Staff Picks (November 2018)
Omg, we love small press books! And these are some of our favorites. Now they can be some of your favorites too...if they aren't already. Be sure to check in every month for a new handful to add to your reading list...lists...so many lists.
All November 2018 Staff Picks 20% off
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This book reminded me that magical study is real and transmissible, that forms of attention get hold of energy and then forms of expression recommit that energy so you can get some of itit: energy that poetry and song can mine and conduct, energy that can get to us and get us to do stuff. Stuff like forge "The blind will to divine courage," stuff like "Find suckers, stake them, pit them against." This book is like "The last man / On earth singing the first / Song ever written." It's as wise as it is wild, a sensitive bucket. With a bucket, here's what you do:
Ketch with it the heart's
Water : fill with it what
Floweth out a heart […]
Blood in th kitchen
& blood in th hall,
Blood in th stanzas
Where th figures did fall.
Also, there's this thing about this book that I don't know how to tell you, but I can promise that the first poem and the last poem in this book are so unbelievably amazing that if you read them & the inbetween you'll get lucky to study the magic that happens to you.
It's been suggested that climate change along with global racial capitalism have already pushed many places into what we, in our relative comfort, would likely refer to as apocalypse. In this moment where the end is here and for some still imperceptible how does poetry respond? What will disaster poetics look like in the next 10 or 20 years?
Jerika Marchan's first book SWOLE brims with answers. Reconciling a catastrophe in the past tense (namely, New Orleans during and after Hurricane Katrina) as well as living under the threat of others (namely, other climate disasters, the ensuing disaster-capitalists and opportunists that pop up, and even the fact that the apocalypse never really means THE END).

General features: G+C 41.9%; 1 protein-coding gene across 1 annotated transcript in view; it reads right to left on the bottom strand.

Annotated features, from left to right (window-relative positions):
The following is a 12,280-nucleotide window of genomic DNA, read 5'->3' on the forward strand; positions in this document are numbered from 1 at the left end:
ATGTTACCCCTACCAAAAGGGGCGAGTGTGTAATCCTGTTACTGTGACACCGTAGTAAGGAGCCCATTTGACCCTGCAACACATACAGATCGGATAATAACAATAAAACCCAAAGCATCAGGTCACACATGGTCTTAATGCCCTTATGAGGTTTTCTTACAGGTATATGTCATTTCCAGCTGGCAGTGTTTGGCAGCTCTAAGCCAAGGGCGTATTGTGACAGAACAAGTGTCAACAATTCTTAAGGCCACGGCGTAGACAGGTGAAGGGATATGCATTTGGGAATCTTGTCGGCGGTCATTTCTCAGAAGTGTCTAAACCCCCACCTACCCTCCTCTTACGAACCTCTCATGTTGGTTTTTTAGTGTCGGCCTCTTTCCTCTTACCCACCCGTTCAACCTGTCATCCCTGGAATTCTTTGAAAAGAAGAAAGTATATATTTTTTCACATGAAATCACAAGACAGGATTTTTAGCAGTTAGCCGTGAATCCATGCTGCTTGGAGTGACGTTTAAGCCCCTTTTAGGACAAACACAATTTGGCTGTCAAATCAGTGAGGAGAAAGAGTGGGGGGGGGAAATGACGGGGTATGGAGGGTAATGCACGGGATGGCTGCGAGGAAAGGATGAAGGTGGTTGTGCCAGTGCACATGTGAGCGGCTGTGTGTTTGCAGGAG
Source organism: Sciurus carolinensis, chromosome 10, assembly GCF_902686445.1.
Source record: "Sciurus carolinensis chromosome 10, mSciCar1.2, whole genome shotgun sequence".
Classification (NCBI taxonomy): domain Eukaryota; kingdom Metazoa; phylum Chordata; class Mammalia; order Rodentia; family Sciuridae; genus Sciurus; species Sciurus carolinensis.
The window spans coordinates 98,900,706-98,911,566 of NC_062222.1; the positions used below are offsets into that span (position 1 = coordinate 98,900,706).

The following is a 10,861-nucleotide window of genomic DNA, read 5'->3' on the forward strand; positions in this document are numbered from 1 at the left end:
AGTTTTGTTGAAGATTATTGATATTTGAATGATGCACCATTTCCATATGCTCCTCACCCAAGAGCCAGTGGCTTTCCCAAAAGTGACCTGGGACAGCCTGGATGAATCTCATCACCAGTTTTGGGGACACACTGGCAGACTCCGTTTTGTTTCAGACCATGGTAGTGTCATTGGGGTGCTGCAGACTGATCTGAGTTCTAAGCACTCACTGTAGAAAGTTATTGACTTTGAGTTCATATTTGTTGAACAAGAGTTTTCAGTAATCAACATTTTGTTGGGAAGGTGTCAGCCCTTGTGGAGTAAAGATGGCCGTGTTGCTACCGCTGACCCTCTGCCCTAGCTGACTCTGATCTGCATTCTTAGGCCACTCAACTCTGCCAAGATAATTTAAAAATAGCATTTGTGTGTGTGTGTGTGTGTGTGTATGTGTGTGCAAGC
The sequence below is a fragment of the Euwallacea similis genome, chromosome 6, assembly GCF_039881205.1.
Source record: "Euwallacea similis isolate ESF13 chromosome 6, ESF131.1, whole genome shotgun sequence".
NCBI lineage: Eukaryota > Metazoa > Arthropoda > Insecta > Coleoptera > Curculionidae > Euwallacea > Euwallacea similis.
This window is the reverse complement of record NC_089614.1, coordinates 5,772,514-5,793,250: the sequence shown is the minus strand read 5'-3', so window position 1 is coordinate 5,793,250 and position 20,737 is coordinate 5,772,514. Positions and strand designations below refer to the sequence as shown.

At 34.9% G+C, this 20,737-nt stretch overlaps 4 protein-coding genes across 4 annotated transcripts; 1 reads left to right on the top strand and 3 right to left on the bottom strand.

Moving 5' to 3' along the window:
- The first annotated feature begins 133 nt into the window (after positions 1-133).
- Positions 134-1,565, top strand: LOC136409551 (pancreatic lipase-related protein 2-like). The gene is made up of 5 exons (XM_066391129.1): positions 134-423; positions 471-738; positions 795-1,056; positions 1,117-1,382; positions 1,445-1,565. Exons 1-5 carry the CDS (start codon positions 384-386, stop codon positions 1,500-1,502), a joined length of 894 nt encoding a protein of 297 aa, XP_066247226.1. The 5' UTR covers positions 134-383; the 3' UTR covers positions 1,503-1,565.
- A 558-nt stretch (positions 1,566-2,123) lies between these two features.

The most startling discovery: after the end life goes on even through all the normal pain and this newer shit tinted water ("horrible all the water").
Memory, resistant like a virus
Hesitation is lacking
and I'm free here not as wide
but there is comfort
there the black road broken
down to the insides where the moisture seeps in
the way the street narrows to meet you
then melts away
Margaret Ronda's FOR HUNGER is where it's at. As the speaker must reconcile with forms of life including both the family and nonhuman, she calls into question the naturalness of everyday activity and invites us to weigh the comforts of familiarity against the sometimes deleterious effects of contemporary routine. The undercurrent of these poems reminds us not only of the smooth cadence of these routines, but of the discordance of indebtedness. This book is going to make you feel things, and is definitely worth craving.